So, having now written a couple of these pieces, it seems likely that future posts will be on one of a few topics: writing and self-publishing, digital media, politics or another of my passions, comics. This week I’m discussing digital comics. Right, first things first, I love comics. I think they are a wonderful medium in which to tell stories that could not be told as well any other way, and I read and own a large number of graphic novels, my preferred way to purchase them. I adore big, beautiful hardcover’s that I can collect and store in a bookcase, alongside my other books but that is not the point of this week’s blog post. As with previous posts exploring books published via digital means, I want to talk about digital comics.
Now, until recently I didn’t read comics electronically, I only ever read physical copies. I went through a period, many years ago now, where I bought single issues, or floppies as they are known, and I thoroughly enjoyed my weekly sojourn to my local comic store. Over time I gradually built a small collection of these and I also bought the collected trades so I was actually double-dipping on the series that I loved. When my wife and I moved to Canada, money being tight, I stopped buying singles and only selectively bought trades and only the stuff that I really loved: Locke and Key, Astro City, Mind Mgmt, Saga, that sort of thing. Mostly I borrowed what I wanted to read from my excellent local library.
So I would buy or (mostly) borrow trade paper backs, or graphic novels as they are also known, and then tear through them at an astonishing rate. Seriously. My library allowed me to request up to ten items a month and every month I would request the ten graphic novels that I most wanted to read, everything from Batman to Fables, and Hellboy to Criminal and all that falls in between. In this way I read an astonishing number of trades, my guess being that the number was in the region of 500 a year. But I think that is likely a conservative estimate and that, between rereads and the ones I actually bought myself, I probably read much more than that. As I said, I love comics!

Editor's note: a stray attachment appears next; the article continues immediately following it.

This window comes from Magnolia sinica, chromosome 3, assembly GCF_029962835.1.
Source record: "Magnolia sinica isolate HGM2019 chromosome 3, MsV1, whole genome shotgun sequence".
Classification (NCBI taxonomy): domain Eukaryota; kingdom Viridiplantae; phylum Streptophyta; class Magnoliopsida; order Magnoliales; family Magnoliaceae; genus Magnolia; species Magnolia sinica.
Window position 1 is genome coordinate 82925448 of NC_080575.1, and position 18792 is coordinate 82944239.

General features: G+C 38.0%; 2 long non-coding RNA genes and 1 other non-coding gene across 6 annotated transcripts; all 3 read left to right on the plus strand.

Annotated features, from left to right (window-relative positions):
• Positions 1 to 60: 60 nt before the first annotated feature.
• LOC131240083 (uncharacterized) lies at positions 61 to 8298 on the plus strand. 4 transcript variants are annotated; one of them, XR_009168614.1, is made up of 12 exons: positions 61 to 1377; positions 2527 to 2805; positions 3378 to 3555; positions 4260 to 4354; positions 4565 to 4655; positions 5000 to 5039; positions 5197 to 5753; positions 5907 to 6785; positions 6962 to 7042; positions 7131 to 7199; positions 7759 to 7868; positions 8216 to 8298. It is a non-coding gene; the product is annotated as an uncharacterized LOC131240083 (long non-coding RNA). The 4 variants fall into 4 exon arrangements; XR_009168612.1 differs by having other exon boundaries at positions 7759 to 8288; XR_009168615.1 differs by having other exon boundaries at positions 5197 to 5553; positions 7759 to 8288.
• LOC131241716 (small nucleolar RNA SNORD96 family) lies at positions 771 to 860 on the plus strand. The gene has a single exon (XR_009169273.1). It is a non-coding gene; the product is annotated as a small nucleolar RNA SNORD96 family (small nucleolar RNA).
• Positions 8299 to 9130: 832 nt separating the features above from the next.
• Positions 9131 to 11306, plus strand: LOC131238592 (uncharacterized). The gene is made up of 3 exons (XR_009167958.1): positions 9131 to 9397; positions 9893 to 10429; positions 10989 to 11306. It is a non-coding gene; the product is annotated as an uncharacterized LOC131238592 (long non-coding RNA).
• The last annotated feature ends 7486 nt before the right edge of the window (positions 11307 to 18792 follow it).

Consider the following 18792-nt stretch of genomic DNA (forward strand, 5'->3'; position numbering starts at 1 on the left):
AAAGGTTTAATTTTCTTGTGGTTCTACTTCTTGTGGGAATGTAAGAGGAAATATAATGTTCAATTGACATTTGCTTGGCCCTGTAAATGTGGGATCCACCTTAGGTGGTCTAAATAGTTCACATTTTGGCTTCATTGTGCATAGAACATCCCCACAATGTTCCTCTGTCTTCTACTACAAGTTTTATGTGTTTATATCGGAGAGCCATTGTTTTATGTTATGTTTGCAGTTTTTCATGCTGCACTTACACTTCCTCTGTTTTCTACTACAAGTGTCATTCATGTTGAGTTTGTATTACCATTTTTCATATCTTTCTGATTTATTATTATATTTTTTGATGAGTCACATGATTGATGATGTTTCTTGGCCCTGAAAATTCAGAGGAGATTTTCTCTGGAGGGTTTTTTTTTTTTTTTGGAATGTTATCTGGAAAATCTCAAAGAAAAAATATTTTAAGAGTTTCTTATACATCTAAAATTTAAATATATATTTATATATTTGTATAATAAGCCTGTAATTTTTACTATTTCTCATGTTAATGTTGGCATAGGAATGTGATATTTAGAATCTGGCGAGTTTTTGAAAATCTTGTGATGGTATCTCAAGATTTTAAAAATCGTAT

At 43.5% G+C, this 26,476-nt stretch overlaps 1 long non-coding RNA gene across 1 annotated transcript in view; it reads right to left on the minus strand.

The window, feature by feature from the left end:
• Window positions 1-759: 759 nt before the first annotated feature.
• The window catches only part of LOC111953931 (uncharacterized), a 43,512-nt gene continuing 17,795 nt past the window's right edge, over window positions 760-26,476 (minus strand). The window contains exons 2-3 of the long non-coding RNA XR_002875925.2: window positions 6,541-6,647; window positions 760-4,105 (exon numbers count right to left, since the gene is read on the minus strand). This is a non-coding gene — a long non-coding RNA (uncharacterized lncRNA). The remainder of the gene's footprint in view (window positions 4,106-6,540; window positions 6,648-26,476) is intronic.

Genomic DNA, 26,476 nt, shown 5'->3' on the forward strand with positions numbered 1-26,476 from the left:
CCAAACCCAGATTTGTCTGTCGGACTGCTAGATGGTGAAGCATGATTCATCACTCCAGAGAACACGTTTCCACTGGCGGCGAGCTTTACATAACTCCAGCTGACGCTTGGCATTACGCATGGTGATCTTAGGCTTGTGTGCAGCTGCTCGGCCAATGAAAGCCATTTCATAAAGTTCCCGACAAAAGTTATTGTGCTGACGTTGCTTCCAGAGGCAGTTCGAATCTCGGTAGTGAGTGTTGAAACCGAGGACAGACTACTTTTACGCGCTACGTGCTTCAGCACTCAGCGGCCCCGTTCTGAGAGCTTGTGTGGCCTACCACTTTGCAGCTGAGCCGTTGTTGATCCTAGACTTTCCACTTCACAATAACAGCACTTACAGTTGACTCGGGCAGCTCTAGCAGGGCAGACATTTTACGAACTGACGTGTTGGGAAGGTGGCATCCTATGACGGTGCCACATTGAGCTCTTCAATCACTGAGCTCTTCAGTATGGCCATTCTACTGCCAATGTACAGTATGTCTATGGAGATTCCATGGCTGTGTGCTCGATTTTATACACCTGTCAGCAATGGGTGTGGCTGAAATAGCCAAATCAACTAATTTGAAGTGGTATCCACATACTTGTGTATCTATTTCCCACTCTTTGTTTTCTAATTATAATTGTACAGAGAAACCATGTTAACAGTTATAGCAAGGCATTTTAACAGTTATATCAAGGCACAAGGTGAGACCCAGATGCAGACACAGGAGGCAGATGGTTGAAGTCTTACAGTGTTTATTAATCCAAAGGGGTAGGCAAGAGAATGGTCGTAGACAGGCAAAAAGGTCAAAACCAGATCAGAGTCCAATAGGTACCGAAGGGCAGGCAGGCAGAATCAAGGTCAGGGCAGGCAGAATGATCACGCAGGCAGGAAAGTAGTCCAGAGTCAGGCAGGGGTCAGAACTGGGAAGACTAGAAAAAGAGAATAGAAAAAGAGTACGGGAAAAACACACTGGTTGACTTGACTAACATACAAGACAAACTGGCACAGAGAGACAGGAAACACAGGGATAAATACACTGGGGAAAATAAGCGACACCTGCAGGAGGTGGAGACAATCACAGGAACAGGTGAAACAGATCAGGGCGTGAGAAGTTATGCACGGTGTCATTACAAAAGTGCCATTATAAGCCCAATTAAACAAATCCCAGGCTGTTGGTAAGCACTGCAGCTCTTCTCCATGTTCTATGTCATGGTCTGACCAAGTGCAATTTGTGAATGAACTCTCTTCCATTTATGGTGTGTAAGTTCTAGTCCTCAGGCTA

Then my wife and I moved and I lost access to that wonderful library and became reliant on a much smaller and less well-stocked local library and on my own, also relatively small, collection of trades. Then we bought a well-known brand of tablet and I decided to give Marvel Unlimited a try and, in their efforts to encourage me to purchase a subscription, I ended up getting three months worth of access for the price of one. This was a bargain too good to pass up and over time I realised that this is a phenomenal way to read comics. I was already something of a fan of Marvel’s output so this was not a difficult thing for me to enjoy but it’s even better than I hoped. In the past few years DC has lost my interest with the relentless negativity of almost everything in the New 52 stable and I think Image is doing a stellar job of supporting creator-owned projects, many of which I purchase in trade form. You can also purchase these issues through services like Comixology but none of these publishers offer a service like Marvel Unlimited.
And I’m so glad I gave it a try for I have to say that I love it! In order to get the value from the service that I wanted I imposed a rule on myself that I should try to read at least 2 issues every day. And what I found is that this works for me. I keep up to date with current series and I have time to explore some things that are new to me. I have access to an incredible back catalogue of issues and runs and every Monday they update their services with new releases. So, in a way, I have gone back to reading singles, which I find interesting. I still read trades that I own or borrow but for me one of the really great parts of the subscription, besides allowing me to read comics that I probably would not have bothered with before, was that I could read story arcs that were either out of print or would require a substantial hunt to find: series like Peter David’s entire X-Factor run, or Paul Cornell’s Captain Britain.
I have to say that if you are interested in comics or Marvel Unlimited, then you should give it a go. In my opinion it’s worth the cost and Marvel frequently offer cheap trial period so you can almost try it for free. The other major comic book companies; DC, Image, Dark Horse, IDW; should follow Marvel’s lead and, were they to do so, they would have a customer in me. But then I would have quite a severe time-management problem so maybe it’s not a great idea. Actually, I hope they do but as ever, we shall see.
Check out my other “Rambling” blogs posts for articles on comics, politics, self-publishing and my novel, ‘Only an atheist can help God save the world which is out now at all electronic retailers’! Also, follow me on Twitter @onlyanatheist1. Cheers!